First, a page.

If you are using our sponsorship form, download the form here. It is in Microsoft Word format. Once you complete the form, save it and return it via email to the appropriate regional contact listed below.
If you have your own prepared sponsorship packet, please send those materials to the appropriate regional contact listed below. It must include all the information requested in our form.
Alaska: Tiffany McClain – firstname.lastname@example.org
Idaho: Steve Martin – email@example.com
Montana: Caitlin Copple – firstname.lastname@example.org
Oregon: Jett Johnson – email@example.com
Washington (except King County): Send it to both Farand Gunnels –firstname.lastname@example.org and Uma Rao – email@example.com
King County or General Sponsorship Support: Jeff Hedgepeth –firstname.lastname@example.org
Review Process for Washington State and King County: your sponsorship request must be submitted by the first Friday of the month in which you want your application to be considered. You will be notified of a decision within two weeks of submitting your request.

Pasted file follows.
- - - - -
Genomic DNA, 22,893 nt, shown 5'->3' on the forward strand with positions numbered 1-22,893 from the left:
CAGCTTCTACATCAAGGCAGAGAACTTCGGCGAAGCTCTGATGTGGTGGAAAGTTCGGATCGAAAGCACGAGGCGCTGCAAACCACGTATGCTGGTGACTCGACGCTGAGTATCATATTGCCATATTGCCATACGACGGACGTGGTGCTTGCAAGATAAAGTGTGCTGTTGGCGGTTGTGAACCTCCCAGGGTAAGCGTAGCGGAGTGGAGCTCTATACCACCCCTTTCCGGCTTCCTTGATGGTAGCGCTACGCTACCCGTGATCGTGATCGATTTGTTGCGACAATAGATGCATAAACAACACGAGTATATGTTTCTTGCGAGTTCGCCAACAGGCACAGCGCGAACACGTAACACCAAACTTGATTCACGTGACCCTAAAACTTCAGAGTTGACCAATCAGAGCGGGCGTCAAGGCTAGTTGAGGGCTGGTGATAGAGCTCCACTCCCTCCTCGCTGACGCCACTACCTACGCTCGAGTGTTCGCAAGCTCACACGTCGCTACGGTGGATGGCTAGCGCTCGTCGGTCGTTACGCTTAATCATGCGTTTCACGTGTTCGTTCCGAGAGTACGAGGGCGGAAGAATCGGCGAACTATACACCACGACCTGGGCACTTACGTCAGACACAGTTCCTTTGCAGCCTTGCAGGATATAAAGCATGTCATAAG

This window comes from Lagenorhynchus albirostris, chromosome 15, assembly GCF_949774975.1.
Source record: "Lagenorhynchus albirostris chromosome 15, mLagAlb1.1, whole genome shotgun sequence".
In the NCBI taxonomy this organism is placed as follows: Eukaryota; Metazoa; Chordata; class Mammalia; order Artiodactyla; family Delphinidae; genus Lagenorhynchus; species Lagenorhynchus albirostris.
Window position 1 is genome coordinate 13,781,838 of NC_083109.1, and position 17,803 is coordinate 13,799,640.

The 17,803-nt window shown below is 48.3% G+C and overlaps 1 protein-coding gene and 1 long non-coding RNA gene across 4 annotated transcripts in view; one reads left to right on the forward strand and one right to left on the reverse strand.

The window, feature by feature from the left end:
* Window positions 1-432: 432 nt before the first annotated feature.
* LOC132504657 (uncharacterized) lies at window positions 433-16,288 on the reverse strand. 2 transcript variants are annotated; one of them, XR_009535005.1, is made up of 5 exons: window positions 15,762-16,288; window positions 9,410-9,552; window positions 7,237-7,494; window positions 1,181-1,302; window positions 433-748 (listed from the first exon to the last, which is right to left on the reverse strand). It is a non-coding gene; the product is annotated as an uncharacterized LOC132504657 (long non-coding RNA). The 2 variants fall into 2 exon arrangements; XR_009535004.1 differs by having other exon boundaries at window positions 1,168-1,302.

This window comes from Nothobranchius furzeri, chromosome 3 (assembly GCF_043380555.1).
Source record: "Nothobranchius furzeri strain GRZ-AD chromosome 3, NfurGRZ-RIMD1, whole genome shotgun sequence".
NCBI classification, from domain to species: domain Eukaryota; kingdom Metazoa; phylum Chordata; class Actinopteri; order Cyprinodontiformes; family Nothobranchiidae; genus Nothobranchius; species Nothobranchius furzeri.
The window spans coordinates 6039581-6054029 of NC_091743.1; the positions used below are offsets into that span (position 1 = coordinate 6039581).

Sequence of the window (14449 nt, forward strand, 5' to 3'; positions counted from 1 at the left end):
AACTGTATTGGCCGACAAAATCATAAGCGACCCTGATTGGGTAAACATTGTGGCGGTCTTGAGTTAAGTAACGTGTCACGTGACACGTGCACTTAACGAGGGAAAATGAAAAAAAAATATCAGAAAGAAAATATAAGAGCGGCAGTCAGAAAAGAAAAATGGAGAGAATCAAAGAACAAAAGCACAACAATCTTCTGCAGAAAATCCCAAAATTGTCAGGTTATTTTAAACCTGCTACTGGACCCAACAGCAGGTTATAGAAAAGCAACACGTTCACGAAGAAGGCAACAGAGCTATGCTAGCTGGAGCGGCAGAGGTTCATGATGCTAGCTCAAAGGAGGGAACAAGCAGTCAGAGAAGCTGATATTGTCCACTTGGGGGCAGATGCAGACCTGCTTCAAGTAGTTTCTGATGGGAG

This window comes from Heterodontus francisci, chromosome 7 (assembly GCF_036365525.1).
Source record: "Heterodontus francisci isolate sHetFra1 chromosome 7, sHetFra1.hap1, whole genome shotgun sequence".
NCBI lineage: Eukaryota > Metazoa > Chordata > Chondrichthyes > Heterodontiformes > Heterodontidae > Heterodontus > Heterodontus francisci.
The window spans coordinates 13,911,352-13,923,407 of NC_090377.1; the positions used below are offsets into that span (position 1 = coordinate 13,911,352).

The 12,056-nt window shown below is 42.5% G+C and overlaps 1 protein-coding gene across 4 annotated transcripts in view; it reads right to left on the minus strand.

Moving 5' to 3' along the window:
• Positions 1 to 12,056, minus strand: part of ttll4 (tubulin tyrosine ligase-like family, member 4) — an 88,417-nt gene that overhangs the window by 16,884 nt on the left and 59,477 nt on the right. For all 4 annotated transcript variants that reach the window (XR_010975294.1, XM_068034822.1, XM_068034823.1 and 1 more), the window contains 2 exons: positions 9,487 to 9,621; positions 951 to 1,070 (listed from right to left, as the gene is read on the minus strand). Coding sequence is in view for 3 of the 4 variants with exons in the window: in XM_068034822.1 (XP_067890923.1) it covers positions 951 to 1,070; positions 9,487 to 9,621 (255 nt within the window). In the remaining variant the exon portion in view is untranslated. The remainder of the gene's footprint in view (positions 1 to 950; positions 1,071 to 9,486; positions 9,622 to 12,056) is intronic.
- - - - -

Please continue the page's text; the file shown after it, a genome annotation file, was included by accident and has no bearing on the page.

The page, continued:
Review Process for all other regions: Please submit sponsorship requests at least 30 days prior to the event or any advertising deadlines. You will be notified of a decision within two weeks of submitting your request.
After a year that has included many celebrations at the local and national level, we have one more exciting headline to share.
Pride Foundation was just named one of the Top 12 high-impact nonprofits working in the field of local LGBTQ equality and support. This esteemed award from comes from Philanthropedia, a division of GuideStar. The rankings are based on in-depth surveys and conversations with hundreds of experts, including academics, foundation leaders, policy makers, and consultants.
Pride Foundation is honored to be recognized for such a prestigious award. We are also thankful to each of you—we reach our successes only with your support. As the holiday season continues, we are reminded of what matters most in our own lives and in the life of an organization like Pride Foundation. We are so grateful for the opportunity to champion for inspired students and innovative nonprofits all year long.
Here is a link to two stories of one scholar (Andrew Nichols) and one grantee (Gay Straight Alliance at Salish Kootenai College) that exemplify what can happen when you take the risk to do what you believe in and when you have a community of friends at your side. These stories also point to the reason Pride Foundation was honored with this award—together we are transforming the lives of people in the Northwest.